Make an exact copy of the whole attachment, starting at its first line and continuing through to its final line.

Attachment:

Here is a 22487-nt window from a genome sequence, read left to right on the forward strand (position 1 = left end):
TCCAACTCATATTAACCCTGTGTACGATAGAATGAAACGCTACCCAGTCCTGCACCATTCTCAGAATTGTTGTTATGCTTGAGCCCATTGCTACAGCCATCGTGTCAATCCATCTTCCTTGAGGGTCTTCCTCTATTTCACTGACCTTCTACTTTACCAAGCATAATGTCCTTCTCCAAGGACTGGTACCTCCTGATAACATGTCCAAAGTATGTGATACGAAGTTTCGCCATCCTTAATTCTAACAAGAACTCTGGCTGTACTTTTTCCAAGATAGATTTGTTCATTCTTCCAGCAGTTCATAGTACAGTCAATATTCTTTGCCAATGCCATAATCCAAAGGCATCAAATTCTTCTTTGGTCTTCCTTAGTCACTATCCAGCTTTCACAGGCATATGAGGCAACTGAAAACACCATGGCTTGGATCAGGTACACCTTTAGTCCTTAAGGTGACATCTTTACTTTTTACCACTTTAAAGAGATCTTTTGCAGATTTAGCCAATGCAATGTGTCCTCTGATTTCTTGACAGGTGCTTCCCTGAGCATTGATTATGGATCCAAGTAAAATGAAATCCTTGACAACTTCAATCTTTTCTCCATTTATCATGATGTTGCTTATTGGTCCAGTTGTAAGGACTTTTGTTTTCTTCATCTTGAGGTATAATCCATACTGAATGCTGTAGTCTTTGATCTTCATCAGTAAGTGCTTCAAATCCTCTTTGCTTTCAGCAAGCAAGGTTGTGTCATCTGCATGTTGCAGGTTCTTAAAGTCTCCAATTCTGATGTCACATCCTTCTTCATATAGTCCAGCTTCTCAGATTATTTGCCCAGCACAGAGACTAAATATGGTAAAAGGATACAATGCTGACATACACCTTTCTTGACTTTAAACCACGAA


Here is a 22487-nt window from a genome sequence, read left to right on the forward strand (position 1 = left end):
TCCAACTCATATTAACCCTGTGTACGATAGAATGAAACGCTACCCAGTCCTGCACCATTCTCAGAATTGTTGTTATGCTTGAGCCCATTGCTACAGCCATCGTGTCAATCCATCTTCCTTGAGGGTCTTCCTCTATTTCACTGACCTTCTACTTTACCAAGCATAATGTCCTTCTCCAAGGACTGGTACCTCCTGATAACATGTCCAAAGTATGTGATACGAAGTTTCGCCATCCTTAATTCTAACAAGAACTCTGGCTGTACTTTTTCCAAGATAGATTTGTTCATTCTTCCAGCAGTTCATAGTACAGTCAATATTCTTTGCCAATGCCATAATCCAAAGGCATCAAATTCTTCTTTGGTCTTCCTTAGTCACTATCCAGCTTTCACAGGCATATGAGGCAACTGAAAACACCATGGCTTGGATCAGGTACACCTTTAGTCCTTAAGGTGACATCTTTACTTTTTACCACTTTAAAGAGATCTTTTGCAGATTTAGCCAATGCAATGTGTCCTCTGATTTCTTGACAGGTGCTTCCCTGAGCATTGATTATGGATCCAAGTAAAATGAAATCCTTGACAACTTCAATCTTTTCTCCATTTATCATGATGTTGCTTATTGGTCCAGTTGTAAGGACTTTTGTTTTCTTCATCTTGAGGTATAATCCATACTGAATGCTGTAGTCTTTGATCTTCATCAGTAAGTGCTTCAAATCCTCTTTGCTTTCAGCAAGCAAGGTTGTGTCATCTGCATGTTGCAGGTTCTTAAAGTCTCCAATTCTGATGTCACATCCTTCTTCATATAGTCCAGCTTCTCAGATTATTTGCCCAGCACAGAGACTAAATATGGTAAAAGGATACAATGCTGACATACACCTTTCTTGACTTTAAACCACGAA